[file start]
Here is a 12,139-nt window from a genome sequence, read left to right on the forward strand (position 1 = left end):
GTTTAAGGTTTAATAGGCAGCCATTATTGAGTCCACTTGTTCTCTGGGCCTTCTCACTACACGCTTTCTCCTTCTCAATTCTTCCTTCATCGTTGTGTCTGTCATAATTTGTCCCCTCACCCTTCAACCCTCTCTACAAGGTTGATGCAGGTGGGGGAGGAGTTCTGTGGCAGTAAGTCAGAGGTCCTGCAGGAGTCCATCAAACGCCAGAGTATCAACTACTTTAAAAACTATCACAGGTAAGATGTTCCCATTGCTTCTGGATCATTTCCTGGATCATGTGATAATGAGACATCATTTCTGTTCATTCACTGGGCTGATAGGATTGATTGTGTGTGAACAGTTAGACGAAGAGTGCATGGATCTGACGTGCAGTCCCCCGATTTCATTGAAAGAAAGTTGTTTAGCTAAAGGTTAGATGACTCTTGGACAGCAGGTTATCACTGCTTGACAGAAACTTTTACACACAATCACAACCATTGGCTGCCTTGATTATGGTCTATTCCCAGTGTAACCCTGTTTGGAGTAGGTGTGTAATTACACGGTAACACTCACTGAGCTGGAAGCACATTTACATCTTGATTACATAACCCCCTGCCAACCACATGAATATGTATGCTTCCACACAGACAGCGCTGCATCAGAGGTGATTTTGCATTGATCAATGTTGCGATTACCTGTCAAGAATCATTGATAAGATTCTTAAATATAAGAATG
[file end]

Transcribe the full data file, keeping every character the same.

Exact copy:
Here is a 12,139-nt window from a genome sequence, read left to right on the forward strand (position 1 = left end):
GTTTAAGGTTTAATAGGCAGCCATTATTGAGTCCACTTGTTCTCTGGGCCTTCTCACTACACGCTTTCTCCTTCTCAATTCTTCCTTCATCGTTGTGTCTGTCATAATTTGTCCCCTCACCCTTCAACCCTCTCTACAAGGTTGATGCAGGTGGGGGAGGAGTTCTGTGGCAGTAAGTCAGAGGTCCTGCAGGAGTCCATCAAACGCCAGAGTATCAACTACTTTAAAAACTATCACAGGTAAGATGTTCCCATTGCTTCTGGATCATTTCCTGGATCATGTGATAATGAGACATCATTTCTGTTCATTCACTGGGCTGATAGGATTGATTGTGTGTGAACAGTTAGACGAAGAGTGCATGGATCTGACGTGCAGTCCCCCGATTTCATTGAAAGAAAGTTGTTTAGCTAAAGGTTAGATGACTCTTGGACAGCAGGTTATCACTGCTTGACAGAAACTTTTACACACAATCACAACCATTGGCTGCCTTGATTATGGTCTATTCCCAGTGTAACCCTGTTTGGAGTAGGTGTGTAATTACACGGTAACACTCACTGAGCTGGAAGCACATTTACATCTTGATTACATAACCCCCTGCCAACCACATGAATATGTATGCTTCCACACAGACAGCGCTGCATCAGAGGTGATTTTGCATTGATCAATGTTGCGATTACCTGTCAAGAATCATTGATAAGATTCTTAAATATAAGAATG